On a sizzling Saturday in June the Orioles clinched a Little League game at Stoepel Park in Detroit with an 11 to 8 score against the Royals. All 28 players slapped hands and congratulated one another in the last game of the Rosedale-Grandmont Baseball League season.
A mixed league of boys and girls six to eight years old play like Comerica Park athletes, eager to score a win and capture hugs from their adoring families who wait under trees and sun umbrellas.
“We’ve got 380 kids involved in our Little League, from three years old to 16 years old playing everything from Tee-ball to senior baseball,” says a proud Ken Schneider, a Rosedale Park resident and coordinator of the league and one of the stalwarts involved since its inception in 1991. “We’re the only sanctioned Little League affiliate in Detroit.”
It all started when Schneider and his wife, Mary Schneider were looking for a Tee-ball league for their four-year-old son. The couple took turns driving him to Livonia to find a good game. Over a barbecue with other neighbors all eager to develop a sports program for their children, they founded a league of their own.
This chapter came under the auspices of the Grandmont-Rosedale Development Corp. and the five neighborhoods that make up Grandmont-Rosedale. The neighborhood is known as a powerhouse citywide for bringing people together for community events and rehabbing frail houses and returning them to fair market value.
Within weeks the Schneiders had 300 kids on the roster all eager to play ball. Steve Spencer, who had a kid on team, joined the league in 1993 as an umpire and helped recruit other umpires to keep the game fair.
“People enjoy baseball so much we’ve never had an incident, not fights between parents and umpires or anything else,” Spencer says.
Eddie Hejka, who also had baseball age kids, joined up as a coach and continues in that volunteer role. Hundreds of others stepped up to the plate to help.
Heijka and all the coaches all wear shirts adorned with Number 42, honoring Brooklyn Dodgers greatest athlete, Jackie Robinson. The kids play six innings, reveling in each play.
Participants pay $50 to $100 for a uniform, umpire fees, Little League insurance and charter fees. It’s still cheaper than travel teams, which involve bus trips, hotel lodging and many other expenses.
The ball fields were a whole lot more rudimentary when the Little League began in 1991 in a field behind the Rosedale Community House.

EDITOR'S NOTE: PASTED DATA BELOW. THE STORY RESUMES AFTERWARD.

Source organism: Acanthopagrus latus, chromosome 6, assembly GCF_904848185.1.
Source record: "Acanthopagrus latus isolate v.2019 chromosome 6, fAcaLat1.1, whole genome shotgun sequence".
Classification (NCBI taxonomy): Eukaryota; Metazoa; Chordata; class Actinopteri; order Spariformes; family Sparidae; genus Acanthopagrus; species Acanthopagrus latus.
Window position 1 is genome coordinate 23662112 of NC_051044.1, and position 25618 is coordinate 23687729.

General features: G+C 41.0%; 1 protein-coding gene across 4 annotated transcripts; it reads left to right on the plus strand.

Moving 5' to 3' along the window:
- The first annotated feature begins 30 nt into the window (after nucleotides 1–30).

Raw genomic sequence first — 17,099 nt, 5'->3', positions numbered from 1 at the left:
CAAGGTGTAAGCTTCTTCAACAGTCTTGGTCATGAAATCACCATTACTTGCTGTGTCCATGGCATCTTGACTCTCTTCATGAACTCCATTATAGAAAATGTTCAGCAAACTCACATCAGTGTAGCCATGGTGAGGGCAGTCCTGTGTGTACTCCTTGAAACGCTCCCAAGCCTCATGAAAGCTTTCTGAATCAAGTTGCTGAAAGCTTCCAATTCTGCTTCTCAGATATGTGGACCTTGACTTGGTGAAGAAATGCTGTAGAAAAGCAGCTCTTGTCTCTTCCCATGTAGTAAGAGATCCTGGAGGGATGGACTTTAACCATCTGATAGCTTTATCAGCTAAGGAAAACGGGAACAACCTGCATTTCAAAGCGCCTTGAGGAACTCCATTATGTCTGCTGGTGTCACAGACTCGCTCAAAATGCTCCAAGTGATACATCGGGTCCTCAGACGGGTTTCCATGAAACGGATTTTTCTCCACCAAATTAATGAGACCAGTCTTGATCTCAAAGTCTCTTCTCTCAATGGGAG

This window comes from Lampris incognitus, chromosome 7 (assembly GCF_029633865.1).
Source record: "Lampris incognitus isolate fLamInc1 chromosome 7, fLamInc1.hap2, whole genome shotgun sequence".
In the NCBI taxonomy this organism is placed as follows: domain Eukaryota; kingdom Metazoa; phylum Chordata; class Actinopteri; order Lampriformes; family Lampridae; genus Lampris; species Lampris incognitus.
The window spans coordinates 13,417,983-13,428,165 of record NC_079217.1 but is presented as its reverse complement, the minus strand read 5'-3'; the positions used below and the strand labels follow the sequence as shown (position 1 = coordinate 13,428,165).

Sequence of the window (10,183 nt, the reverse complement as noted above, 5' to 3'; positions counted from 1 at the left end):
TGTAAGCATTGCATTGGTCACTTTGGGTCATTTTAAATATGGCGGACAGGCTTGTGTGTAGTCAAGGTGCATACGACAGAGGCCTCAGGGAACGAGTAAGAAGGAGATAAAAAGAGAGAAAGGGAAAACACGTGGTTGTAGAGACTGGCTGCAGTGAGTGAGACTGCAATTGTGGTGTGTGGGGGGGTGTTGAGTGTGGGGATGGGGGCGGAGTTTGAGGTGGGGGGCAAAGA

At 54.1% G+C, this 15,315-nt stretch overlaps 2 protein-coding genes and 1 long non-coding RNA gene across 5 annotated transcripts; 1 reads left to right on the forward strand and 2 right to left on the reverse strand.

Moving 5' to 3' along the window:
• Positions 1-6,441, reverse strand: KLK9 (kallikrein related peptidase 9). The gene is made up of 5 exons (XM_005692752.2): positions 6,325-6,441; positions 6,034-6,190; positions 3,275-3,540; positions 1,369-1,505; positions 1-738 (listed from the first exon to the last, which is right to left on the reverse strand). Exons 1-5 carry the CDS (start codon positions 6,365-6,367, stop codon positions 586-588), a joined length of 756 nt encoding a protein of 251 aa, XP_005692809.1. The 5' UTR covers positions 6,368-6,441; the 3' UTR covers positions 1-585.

Today they play at Stoepel Park, where four baseball distinct diamonds glisten in the sunshine. Each has a new surface, fixed bases, concrete dugouts and chain link fences surrounding them. These fences keep out four wheelers that ran through the park carving deep ruts in the playing surface and assure the balls don’t fly into other activities.
A placard at the entrance to the park speaks to the efforts that culminated last year with the four new diamonds, playscapes, a perimeter track, seven dugouts and more. Wayne County, the Ford UAW organization, the Detroit Tigers Foundation, On Target Contracting, Meijers, Lowes and Detroit LISC gave generously to reviving the park.
“We’re proud to support the Rosedale Grandmont Little League and the big league dreams of all its young ballplayers,” says Jordan Field, director of the Detroit Tigers Foundation, an affiliate of Ilitch Charities.
The Tigers underwrite the cost of the Little League tournament with a $50,000 grant to the Youth Development Commission, and secured a $10,000 grant to prepare the field out of its Baseball Tomorrow Fund. The group donates Tigers tickets to participating teams and recognizes the winning teams during an on-field, pre-game ceremony at Comerica Park.
The dugouts, adorned with colorful mosaic murals, were part of a $23,000 online fundraising campaign with $13,000 from the Michigan Economic Development Corporation. Celebrated artist Hubert Massey recruited dozens of volunteers to help prepare the surface and place the murals on the exteriors of seven dugouts.
Detroit’s Little League is a stellar example of community engagement, fundraising and timeless fun brimming with life lessons that are helping these youngsters get a toehold on life. Kids learn teamwork, leadership, sportsmanship and community involvement as well as how to win well and lose well. That will make help make them solid citizens.
“Everybody loves baseball. Kids can bicycle here. They don’t need to get on a bus or get a car ride. Most kids hail from the neighborhood,” says Hejka. “Even if kids lose a game they have something to do. When baseball season ends, soccer begins. We get kids involved in having fun.”
“We’ve had numerous kids win scholarships to colleges. Some kids grow up and buy houses in the neighborhood. Parents get to know one another. This is baseball, it brings people together.”